My Lords, in our response to the pandemic, we have introduced a policy of designated settings, where if someone in hospital who is otherwise ready to be discharged tests positive for Covid, they can be discharged to a designated setting. More broadly, the noble Baroness is right: the use of step-down accommodation can be very useful in discharging people from hospital to social care. The point about NHS land is, I am sure, one that we will want to take away.

My Lords, going back to last March, was any assessment at all made of the disastrous policy of discharging patients with Covid into care homes? If it was, will the Minister publish that assessment?

My Lords, I am aware of the Public Health England report to which noble Lords referred earlier and of reports in Scotland and Wales that have been published. Those are the reports that I am aware of and they have all been published.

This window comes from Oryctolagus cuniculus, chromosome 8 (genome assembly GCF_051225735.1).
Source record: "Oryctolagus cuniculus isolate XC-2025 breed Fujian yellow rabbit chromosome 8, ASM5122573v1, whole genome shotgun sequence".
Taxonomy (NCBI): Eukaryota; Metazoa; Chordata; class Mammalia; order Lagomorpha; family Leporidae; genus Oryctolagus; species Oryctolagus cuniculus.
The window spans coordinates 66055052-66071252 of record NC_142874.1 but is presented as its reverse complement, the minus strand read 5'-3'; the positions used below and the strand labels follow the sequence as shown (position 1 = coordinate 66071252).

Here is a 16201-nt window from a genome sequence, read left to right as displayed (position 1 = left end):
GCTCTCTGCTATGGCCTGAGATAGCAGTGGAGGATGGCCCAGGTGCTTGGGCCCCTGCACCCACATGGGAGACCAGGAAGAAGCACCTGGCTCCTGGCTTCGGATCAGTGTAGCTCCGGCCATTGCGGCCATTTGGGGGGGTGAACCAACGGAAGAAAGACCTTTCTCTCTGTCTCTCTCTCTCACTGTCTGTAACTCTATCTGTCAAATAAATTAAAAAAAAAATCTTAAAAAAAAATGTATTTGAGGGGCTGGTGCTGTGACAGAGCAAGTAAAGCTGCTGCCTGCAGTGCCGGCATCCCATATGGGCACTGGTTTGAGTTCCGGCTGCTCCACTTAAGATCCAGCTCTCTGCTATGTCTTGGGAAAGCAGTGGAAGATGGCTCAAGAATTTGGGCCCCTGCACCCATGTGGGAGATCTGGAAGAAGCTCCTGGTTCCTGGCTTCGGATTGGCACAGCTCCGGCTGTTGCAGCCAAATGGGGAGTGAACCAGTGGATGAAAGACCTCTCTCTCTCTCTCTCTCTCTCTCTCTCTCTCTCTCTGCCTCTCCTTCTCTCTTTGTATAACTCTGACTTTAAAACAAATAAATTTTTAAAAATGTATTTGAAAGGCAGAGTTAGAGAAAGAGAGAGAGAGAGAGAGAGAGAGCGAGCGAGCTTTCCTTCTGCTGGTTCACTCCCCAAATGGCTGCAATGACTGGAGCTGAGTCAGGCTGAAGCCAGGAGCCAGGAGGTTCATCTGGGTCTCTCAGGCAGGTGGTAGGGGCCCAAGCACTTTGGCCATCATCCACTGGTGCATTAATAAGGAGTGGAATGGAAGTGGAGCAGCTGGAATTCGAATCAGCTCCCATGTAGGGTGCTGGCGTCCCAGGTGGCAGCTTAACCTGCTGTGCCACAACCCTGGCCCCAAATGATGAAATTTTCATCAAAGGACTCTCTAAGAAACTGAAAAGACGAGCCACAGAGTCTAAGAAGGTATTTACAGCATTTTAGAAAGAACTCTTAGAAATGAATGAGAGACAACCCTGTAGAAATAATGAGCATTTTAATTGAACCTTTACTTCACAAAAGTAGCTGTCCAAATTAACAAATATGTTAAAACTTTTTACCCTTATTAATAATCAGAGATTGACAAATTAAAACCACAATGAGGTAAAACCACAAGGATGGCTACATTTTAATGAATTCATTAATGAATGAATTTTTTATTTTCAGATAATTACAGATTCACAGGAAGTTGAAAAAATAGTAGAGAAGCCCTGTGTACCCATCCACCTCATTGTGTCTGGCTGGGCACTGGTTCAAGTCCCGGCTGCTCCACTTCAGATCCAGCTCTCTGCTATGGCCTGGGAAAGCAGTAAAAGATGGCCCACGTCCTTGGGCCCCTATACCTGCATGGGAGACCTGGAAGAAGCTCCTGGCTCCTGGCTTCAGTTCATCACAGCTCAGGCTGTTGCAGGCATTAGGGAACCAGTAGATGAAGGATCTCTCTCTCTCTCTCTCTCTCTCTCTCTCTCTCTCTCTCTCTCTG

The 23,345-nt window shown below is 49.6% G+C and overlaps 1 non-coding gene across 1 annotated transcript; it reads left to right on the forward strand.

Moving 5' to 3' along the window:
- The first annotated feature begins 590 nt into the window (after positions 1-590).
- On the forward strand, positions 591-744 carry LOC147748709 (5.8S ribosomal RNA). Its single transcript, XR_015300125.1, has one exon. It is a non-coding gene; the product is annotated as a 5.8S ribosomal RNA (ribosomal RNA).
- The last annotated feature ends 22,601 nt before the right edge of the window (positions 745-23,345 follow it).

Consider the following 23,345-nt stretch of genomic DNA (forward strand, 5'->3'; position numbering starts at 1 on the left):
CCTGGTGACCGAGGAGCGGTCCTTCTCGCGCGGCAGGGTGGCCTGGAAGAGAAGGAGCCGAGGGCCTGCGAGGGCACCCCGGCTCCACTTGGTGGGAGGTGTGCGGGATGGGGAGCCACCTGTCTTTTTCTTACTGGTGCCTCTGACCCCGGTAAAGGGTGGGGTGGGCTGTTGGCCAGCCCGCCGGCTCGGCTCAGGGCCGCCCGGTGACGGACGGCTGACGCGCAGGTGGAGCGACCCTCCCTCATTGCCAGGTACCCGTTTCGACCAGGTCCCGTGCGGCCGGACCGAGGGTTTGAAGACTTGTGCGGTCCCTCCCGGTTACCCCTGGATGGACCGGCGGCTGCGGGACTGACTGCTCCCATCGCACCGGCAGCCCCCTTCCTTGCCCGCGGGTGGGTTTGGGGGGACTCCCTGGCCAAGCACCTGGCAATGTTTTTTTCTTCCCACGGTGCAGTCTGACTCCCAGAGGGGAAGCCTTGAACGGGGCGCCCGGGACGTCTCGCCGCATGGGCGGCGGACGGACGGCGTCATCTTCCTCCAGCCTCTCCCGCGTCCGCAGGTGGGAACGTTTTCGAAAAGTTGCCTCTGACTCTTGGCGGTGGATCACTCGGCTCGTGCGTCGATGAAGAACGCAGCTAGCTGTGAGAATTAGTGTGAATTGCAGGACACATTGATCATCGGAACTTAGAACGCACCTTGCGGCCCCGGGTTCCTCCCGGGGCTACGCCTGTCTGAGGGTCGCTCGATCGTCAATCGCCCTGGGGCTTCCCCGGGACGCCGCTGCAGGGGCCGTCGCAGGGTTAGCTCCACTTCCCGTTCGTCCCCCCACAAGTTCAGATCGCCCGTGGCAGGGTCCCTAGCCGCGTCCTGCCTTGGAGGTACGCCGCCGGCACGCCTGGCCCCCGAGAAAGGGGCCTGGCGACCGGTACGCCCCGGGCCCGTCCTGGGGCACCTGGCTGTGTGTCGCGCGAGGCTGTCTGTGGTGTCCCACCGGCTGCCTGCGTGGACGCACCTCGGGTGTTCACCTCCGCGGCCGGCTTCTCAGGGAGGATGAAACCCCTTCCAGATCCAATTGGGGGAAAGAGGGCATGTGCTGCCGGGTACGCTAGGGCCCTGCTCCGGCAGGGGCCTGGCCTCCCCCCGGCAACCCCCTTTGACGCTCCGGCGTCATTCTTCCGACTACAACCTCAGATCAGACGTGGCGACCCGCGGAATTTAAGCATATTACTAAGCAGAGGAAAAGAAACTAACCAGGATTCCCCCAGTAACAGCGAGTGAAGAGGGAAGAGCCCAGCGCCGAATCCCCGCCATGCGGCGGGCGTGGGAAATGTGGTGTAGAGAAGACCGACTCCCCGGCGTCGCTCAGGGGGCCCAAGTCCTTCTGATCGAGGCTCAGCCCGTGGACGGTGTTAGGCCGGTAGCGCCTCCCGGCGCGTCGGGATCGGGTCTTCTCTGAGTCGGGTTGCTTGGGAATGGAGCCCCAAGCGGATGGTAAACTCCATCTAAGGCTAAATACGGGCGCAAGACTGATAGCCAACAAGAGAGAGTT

My Lords, SAGE minutes from the end of January 2020 identified that asymptomatic cases were emerging, so why, out of half a million tests carried out until mid-April 2020, were the vast majority of the 25,000 people discharged from hospital to care homes not tested?

My Lords, while there was an acknowledgement of the potential risk of asymptomatic transmission, there was no scientific consensus on the matter. In fact, the WHO did not recognise asymptomatic testing for a number of weeks after that point. However, the first group prioritised for asymptomatic testing was those who were going to be discharged into care home settings.